A Death in the Family and how Mindfulness helps you Cope with it

Sylvia Clare

We recently had a bereavement in our family. An elderly close relative passed away, after 97 years of well lived life in her own terms. It was not Covid related but it was utterly traumatic an Covid made that far worse.


We all reach the time of sunset in our loved ones lives, until it is time for our own sunset.

We knew it would come eventually, after all everyone dies. I will too at some point. And no one knows when it will happen to them or to anyone around them, unless you have a specific diagnosis, and even then ….. No one knows how it might affect them when someone close to them dies either.

I have known many people die in my life and sat with strangers whilst they died when I worked as a hospital chaplain for three years. In almost all cases the end days are a gradual struggle for the breath to continue and a gradual stopping of all signs of life, except hearing and those last stertorous breaths. So be careful what you say in their hearing at least. Even though they cannot respond in normal ways, I have seen a few people in their last hours still change colour (blushing) in direct response to something being said, they hear it and respond to it still.

This relative died in her own home and with family to accompany her alongside the numerous carers and machines necessary to manage her needs. She had been in hospital and it had been a real struggle to get her home again.

It was what she wanted. For the last twenty years she had been saying the following things:

I don’t want to get old and need carers in my own home, I don’t want strangers coming into my home every day. I don’t want to be dependent.
I don’t like hospitals (she repeatedly refused to go into hospital to have cataracts done — the mere thought of hospitals horrified her.)
I don’t want to go into a nursing home

No one was left in any doubt about how she felt on these matters but this time she had fallen and broken a leg and thus hospital was the only option available to us and her. We discovered a few things about the law of the land though.

The medical intervention machine

This is a juggernaut that cannot be stopped it seems. It doesn’t matter how much you say what you want at the end of life, here in the UK your Next of Kin have no rights to any kind of say in how you are treated if you need medical care.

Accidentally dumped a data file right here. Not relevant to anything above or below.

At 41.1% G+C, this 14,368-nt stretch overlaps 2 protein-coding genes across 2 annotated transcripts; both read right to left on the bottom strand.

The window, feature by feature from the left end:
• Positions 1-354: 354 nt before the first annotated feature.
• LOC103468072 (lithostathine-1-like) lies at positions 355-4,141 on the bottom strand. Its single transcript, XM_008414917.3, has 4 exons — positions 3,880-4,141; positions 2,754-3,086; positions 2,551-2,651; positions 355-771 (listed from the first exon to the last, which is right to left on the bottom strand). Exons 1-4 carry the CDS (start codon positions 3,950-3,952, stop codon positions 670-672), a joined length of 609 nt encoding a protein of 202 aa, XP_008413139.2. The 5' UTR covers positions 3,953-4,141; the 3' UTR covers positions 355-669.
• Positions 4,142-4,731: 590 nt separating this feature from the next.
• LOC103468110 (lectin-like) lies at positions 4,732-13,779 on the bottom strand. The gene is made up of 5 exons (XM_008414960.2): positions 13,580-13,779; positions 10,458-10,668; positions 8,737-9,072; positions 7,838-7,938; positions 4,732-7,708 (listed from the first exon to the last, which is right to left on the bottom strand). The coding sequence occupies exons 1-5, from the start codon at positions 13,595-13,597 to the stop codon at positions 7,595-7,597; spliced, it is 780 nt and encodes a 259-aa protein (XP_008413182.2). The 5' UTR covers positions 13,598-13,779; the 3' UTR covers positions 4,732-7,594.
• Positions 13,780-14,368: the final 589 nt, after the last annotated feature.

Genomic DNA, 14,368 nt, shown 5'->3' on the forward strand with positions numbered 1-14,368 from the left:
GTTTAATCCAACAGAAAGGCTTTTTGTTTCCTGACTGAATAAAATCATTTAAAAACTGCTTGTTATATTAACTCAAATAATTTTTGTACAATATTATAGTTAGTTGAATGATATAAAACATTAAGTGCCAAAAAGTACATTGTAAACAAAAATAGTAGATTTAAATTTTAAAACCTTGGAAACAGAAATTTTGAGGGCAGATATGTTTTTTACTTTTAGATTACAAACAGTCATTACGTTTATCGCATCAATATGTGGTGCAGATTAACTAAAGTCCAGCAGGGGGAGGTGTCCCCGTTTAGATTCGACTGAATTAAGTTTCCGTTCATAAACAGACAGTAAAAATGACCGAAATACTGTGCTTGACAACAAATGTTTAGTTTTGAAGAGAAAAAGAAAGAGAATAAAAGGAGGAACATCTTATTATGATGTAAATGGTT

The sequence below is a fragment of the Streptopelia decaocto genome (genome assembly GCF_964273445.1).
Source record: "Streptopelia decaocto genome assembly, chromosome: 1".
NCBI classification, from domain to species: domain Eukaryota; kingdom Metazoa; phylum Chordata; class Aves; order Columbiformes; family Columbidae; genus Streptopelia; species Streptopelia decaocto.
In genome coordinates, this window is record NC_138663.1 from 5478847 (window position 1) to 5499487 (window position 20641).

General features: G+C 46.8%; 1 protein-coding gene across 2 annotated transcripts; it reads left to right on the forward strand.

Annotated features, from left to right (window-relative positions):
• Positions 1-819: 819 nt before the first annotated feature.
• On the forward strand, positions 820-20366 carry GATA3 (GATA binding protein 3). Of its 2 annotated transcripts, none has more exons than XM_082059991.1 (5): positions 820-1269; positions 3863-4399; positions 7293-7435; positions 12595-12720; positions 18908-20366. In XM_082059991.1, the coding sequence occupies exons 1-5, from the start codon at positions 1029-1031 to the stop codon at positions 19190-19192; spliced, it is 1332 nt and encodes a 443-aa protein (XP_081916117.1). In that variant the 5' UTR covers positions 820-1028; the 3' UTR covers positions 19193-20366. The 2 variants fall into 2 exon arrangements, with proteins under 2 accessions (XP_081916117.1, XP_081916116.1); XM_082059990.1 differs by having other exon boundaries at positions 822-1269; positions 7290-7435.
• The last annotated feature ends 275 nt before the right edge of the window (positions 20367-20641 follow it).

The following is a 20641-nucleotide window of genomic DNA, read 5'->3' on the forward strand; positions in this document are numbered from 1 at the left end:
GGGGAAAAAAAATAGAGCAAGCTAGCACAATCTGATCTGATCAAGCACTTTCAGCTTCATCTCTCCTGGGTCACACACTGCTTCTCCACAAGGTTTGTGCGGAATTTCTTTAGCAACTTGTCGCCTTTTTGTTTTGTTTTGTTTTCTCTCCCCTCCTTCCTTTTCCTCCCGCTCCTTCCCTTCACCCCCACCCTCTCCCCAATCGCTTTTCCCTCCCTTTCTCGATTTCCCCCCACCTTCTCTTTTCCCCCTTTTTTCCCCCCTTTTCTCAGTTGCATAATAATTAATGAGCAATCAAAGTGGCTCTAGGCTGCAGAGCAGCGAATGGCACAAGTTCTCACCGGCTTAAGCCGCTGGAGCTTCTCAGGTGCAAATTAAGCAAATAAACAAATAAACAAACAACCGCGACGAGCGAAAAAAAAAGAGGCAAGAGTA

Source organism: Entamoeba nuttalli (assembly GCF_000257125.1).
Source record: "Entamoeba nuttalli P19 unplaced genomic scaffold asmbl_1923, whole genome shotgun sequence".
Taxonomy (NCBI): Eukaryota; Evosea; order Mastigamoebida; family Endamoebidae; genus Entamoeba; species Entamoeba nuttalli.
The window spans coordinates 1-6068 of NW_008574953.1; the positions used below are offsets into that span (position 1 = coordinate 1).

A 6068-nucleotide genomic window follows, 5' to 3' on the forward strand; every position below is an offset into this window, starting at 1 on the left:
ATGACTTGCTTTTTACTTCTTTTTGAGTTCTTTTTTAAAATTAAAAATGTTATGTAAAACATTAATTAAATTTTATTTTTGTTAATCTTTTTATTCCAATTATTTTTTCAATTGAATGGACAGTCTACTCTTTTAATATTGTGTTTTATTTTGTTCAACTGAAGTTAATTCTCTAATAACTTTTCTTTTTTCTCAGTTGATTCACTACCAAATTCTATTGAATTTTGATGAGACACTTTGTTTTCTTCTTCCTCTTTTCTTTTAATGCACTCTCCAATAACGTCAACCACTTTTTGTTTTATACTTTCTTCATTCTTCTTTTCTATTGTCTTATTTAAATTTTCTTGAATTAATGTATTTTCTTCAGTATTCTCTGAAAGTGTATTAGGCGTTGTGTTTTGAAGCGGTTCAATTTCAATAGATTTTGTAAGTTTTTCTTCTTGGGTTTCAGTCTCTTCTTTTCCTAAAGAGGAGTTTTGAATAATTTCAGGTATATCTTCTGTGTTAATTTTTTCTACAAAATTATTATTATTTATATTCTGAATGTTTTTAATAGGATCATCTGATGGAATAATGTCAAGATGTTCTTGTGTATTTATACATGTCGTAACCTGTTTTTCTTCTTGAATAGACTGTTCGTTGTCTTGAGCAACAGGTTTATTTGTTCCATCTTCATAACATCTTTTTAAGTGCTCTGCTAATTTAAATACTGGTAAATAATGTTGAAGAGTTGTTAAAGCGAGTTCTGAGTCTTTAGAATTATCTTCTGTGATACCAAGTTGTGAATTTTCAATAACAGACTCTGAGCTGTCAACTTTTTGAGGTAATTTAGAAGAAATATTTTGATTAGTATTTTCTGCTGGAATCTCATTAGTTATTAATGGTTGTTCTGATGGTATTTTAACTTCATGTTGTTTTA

She went in for a broken leg after a middle of the night fall. We had no choice on that one, her preference for being treated at home for all medical issues was not practical so she was taken in an ambulance. And they didn’t let her back out for four weeks, during which time she declined from a lively chatty full of fun 97 yr old into a weak but shrunken husk of her former self, emotionally and spiritually defeated. We suspected this is what would be happening and we could not visit to check up as it was a covid lockdown.

She got pneumonia from a hospital caught infection and then had to undergo various other invasive treatments they deemed necessary for her to be listed as medically optimised, as if she was some machine that had gone in for a service and repair job.

Even though she has an end of life/do not resuscitate form signed which stipulated treatment at home at all costs, they were reluctant to let her come home. We finally achieved it and she died six days later.

Even then we had a last minute fight to stop them taking her back into hospital when it was clear she was declining fast, and it was only when a very scared looking hospital doctor came to her house and my husband showed him her GP confirmed preferences was she allowed to stay at home, even though she was clearly end of life by then. Finally she was allowed to go in peace, her wishes, and ours, were heard.

Someone of that age rarely recovers from a fall and a broken limb. She had also become deeply dehydrated in hospital. They did not have the time to help her to drink and she would not have asked for help.

Her story was to be expected, sad as it was, but we do all die of something in the end. Her injury would have meant a life continued in bed with full care interventions on every level and she would have hated that, though made the best of it, but her sense of personal integrity would have been thoroughly violated by that level of life.